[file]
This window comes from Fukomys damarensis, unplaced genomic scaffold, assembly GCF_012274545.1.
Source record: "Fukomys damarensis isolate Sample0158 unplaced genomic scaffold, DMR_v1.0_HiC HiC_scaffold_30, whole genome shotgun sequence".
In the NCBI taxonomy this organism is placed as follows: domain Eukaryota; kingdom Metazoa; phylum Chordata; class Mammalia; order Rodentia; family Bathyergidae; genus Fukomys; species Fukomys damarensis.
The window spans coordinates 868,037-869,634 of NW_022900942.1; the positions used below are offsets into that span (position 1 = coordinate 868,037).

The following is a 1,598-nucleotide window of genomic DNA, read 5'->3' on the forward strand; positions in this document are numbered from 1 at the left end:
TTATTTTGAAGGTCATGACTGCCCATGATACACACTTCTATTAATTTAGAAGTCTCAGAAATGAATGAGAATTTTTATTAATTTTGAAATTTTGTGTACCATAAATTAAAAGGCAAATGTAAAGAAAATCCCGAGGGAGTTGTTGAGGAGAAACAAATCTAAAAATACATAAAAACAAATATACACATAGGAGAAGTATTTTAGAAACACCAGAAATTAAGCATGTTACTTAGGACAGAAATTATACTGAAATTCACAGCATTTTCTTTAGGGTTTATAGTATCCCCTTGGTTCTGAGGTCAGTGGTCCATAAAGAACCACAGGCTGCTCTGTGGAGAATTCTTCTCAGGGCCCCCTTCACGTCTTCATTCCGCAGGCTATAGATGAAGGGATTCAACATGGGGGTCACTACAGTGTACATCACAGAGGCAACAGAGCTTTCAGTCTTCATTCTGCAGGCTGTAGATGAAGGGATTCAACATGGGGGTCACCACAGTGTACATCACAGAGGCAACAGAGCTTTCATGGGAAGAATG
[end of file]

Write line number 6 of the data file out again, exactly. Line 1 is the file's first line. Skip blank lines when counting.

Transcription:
TTATTTTGAAGGTCATGACTGCCCATGATACACACTTCTATTAATTTAGAAGTCTCAGAAATGAATGAGAATTTTTATTAATTTTGAAATTTTGTGTACCATAAATTAAAAGGCAAATGTAAAGAAAATCCCGAGGGAGTTGTTGAGGAGAAACAAATCTAAAAATACATAAAAACAAATATACACATAGGAGAAGTATTTTAGAAACACCAGAAATTAAGCATGTTACTTAGGACAGAAATTATACTGAAATTCACAGCATTTTCTTTAGGGTTTATAGTATCCCCTTGGTTCTGAGGTCAGTGGTCCATAAAGAACCACAGGCTGCTCTGTGGAGAATTCTTCTCAGGGCCCCCTTCACGTCTTCATTCCGCAGGCTATAGATGAAGGGATTCAACATGGGGGTCACTACAGTGTACATCACAGAGGCAACAGAGCTTTCAGTCTTCATTCTGCAGGCTGTAGATGAAGGGATTCAACATGGGGGTCACCACAGTGTACATCACAGAGGCAACAGAGCTTTCATGGGAAGAATG